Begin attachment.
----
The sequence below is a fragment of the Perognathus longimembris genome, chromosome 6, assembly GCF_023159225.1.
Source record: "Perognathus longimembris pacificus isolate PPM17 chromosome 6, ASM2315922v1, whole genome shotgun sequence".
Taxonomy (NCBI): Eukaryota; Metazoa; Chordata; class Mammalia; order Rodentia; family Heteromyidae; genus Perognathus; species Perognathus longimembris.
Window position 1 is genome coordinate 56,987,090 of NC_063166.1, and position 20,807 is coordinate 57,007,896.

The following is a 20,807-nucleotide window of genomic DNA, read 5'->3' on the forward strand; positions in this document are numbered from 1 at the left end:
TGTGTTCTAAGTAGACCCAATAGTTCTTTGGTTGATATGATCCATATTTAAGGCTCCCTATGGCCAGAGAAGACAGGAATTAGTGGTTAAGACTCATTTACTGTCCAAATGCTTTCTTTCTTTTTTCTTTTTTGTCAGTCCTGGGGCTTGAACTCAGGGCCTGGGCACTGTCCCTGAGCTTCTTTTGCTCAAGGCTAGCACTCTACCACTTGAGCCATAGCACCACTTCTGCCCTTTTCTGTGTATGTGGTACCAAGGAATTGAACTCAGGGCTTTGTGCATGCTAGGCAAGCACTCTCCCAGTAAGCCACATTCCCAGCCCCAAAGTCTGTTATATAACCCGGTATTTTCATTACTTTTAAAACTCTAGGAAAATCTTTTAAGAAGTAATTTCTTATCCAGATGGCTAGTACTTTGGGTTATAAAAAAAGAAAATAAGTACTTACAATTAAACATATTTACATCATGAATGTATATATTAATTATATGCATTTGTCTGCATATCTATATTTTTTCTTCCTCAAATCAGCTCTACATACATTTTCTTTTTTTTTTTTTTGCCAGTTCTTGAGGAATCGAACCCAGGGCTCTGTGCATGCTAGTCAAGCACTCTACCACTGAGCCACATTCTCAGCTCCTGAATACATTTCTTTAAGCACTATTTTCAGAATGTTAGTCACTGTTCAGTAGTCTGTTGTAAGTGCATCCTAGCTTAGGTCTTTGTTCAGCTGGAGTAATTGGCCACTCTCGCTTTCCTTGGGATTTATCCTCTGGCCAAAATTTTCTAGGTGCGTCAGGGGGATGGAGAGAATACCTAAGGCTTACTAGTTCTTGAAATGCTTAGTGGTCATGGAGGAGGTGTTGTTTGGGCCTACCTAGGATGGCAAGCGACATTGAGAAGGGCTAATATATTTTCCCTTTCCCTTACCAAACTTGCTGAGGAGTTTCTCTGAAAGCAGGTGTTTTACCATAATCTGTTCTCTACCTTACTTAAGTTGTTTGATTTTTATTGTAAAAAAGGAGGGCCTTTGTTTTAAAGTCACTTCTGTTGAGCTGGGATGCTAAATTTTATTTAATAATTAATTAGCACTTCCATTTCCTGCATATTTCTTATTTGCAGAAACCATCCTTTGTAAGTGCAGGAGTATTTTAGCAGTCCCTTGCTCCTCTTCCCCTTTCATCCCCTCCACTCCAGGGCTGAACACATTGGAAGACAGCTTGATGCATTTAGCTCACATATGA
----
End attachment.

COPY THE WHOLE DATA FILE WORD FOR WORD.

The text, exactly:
The sequence below is a fragment of the Perognathus longimembris genome, chromosome 6, assembly GCF_023159225.1.
Source record: "Perognathus longimembris pacificus isolate PPM17 chromosome 6, ASM2315922v1, whole genome shotgun sequence".
Taxonomy (NCBI): Eukaryota; Metazoa; Chordata; class Mammalia; order Rodentia; family Heteromyidae; genus Perognathus; species Perognathus longimembris.
Window position 1 is genome coordinate 56,987,090 of NC_063166.1, and position 20,807 is coordinate 57,007,896.

The following is a 20,807-nucleotide window of genomic DNA, read 5'->3' on the forward strand; positions in this document are numbered from 1 at the left end:
TGTGTTCTAAGTAGACCCAATAGTTCTTTGGTTGATATGATCCATATTTAAGGCTCCCTATGGCCAGAGAAGACAGGAATTAGTGGTTAAGACTCATTTACTGTCCAAATGCTTTCTTTCTTTTTTCTTTTTTGTCAGTCCTGGGGCTTGAACTCAGGGCCTGGGCACTGTCCCTGAGCTTCTTTTGCTCAAGGCTAGCACTCTACCACTTGAGCCATAGCACCACTTCTGCCCTTTTCTGTGTATGTGGTACCAAGGAATTGAACTCAGGGCTTTGTGCATGCTAGGCAAGCACTCTCCCAGTAAGCCACATTCCCAGCCCCAAAGTCTGTTATATAACCCGGTATTTTCATTACTTTTAAAACTCTAGGAAAATCTTTTAAGAAGTAATTTCTTATCCAGATGGCTAGTACTTTGGGTTATAAAAAAAGAAAATAAGTACTTACAATTAAACATATTTACATCATGAATGTATATATTAATTATATGCATTTGTCTGCATATCTATATTTTTTCTTCCTCAAATCAGCTCTACATACATTTTCTTTTTTTTTTTTTTGCCAGTTCTTGAGGAATCGAACCCAGGGCTCTGTGCATGCTAGTCAAGCACTCTACCACTGAGCCACATTCTCAGCTCCTGAATACATTTCTTTAAGCACTATTTTCAGAATGTTAGTCACTGTTCAGTAGTCTGTTGTAAGTGCATCCTAGCTTAGGTCTTTGTTCAGCTGGAGTAATTGGCCACTCTCGCTTTCCTTGGGATTTATCCTCTGGCCAAAATTTTCTAGGTGCGTCAGGGGGATGGAGAGAATACCTAAGGCTTACTAGTTCTTGAAATGCTTAGTGGTCATGGAGGAGGTGTTGTTTGGGCCTACCTAGGATGGCAAGCGACATTGAGAAGGGCTAATATATTTTCCCTTTCCCTTACCAAACTTGCTGAGGAGTTTCTCTGAAAGCAGGTGTTTTACCATAATCTGTTCTCTACCTTACTTAAGTTGTTTGATTTTTATTGTAAAAAAGGAGGGCCTTTGTTTTAAAGTCACTTCTGTTGAGCTGGGATGCTAAATTTTATTTAATAATTAATTAGCACTTCCATTTCCTGCATATTTCTTATTTGCAGAAACCATCCTTTGTAAGTGCAGGAGTATTTTAGCAGTCCCTTGCTCCTCTTCCCCTTTCATCCCCTCCACTCCAGGGCTGAACACATTGGAAGACAGCTTGATGCATTTAGCTCACATATGA